Boren Scholarship Sends Student to Brazil
April 29, 2014 —
Jennifer Siew’s passport has been put to good use over the years; since coming to Drexel, the international area studies major has traveled to seven countries, including Egypt, Jordan, Turkey and Israel. Now, thanks to the prestigious Boren Scholarship, Siew is adding Brazil to her pages of arrival stamps.
The Boren Scholarship provides U.S. undergraduates with up to $20,000 to study abroad in areas critical to U.S. interests. In addition to studying Portuguese, Siew will be researching Brazil’s initiatives in microfinance and public health, with the hopes of one day creating a sister program in the Middle East.
Q: Why did you choose to go to Brazil to study microfinance and public health? Is there something specific about the way they’re approaching those topics that interests you?
A: Brazil's development over the last decade or so has been immense, and they've done a lot in the way of improving their health indicators and lifting people out of poverty. Brazil's public health system—a Systema Unico de Saude, or SUS—was revolutionary when it was first introduced in the late ’80s and its Community Health Worker (CHW) program is considered to be a model by first world nations, particularly in the UK.
At the same time, Brazil has a great Community Development Bank (CDB) system, targeting areas without access to normal, formal banking systems. I am interested, in general, in how microfinance services and community healthcare can intersect to lift people out of poverty—a growing interest of organizations such as the World Bank—and Brazil provides a nice source of study for this.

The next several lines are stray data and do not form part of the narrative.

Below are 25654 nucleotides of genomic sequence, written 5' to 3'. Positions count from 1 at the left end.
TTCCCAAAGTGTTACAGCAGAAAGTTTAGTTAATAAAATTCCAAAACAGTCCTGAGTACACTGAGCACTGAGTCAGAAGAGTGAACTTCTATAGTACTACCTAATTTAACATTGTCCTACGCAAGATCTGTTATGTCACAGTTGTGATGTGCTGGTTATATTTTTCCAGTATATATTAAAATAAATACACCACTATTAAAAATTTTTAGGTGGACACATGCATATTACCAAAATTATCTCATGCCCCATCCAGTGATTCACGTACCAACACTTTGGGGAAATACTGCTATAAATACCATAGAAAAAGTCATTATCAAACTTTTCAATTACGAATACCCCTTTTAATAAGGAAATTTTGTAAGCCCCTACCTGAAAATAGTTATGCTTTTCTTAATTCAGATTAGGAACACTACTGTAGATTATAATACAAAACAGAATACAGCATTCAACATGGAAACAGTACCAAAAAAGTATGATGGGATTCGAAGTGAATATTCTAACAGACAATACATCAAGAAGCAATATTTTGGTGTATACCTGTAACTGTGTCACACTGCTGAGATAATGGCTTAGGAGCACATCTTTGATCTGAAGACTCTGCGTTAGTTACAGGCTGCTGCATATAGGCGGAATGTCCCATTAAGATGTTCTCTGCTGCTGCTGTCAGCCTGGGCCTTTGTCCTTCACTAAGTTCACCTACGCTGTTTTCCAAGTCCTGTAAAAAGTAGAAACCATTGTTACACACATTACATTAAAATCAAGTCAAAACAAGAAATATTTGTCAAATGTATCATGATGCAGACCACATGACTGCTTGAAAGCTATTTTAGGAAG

I also feel that Brazil is the perfect place for me now because eventually I would like to create sister programs in Palestine—and other Middle Eastern and North African (MENA) countries dealing with these services—and Brazil has recently demonstrated interest in further involvement in the MENA area, particularly Palestine.
Q: And on top of all that, you’re taking up Portuguese? When did you start studying the language?
A: I started studying Portuguese when I arrived to Brazil! That was early March, so it's been about two months now. I study at the Dialogo School for Portuguese in Salvador de Bahia, Brazil. I have about five hours of class, Monday through Friday. Currently, I speak a strange hybrid of Modern Standard, Egyptian, and Levantine Arabic, and now, some Portuguese as well.
Q: What do you hope to take away from your time in South America?
A: In July, I will be moving to Sao Paulo to study at the University there, USP. When I leave, I hope to—of course—be nearly fluent in Portuguese, and I hope to have done much groundwork and research on the services and organizations I mentioned previously. I want to make a lot of connections with the workers in this field, and hopefully speak with many people who are served by these organizations as well.
Eventually, I would like to come back to Brazil and continue research, looking at the successes and failures of these Brazilian programs, helping to improve them, and creating policy suggestions for such programs in Palestine. Of course, there is still much work to be done here, as Brazil has a huge disparity between its poorer and richer populations, so I'd like to work here a bit as well, in addition to Palestine. I'm hoping to partner with a professor or faculty member at USP to conduct my research more formally, but if that doesn’t work out, I will be trying to travel and network with as many organizations as possible.
As an aside, I'm also becoming incredibly interested in the Afro-Brazilian culture here—it's so rich and omnipresent; I'd like to do some more exploration of that as well!
Want to learn more about Siew? Read her 2013 feature “Focused” in the College of Arts and Sciences’ Ask magazine.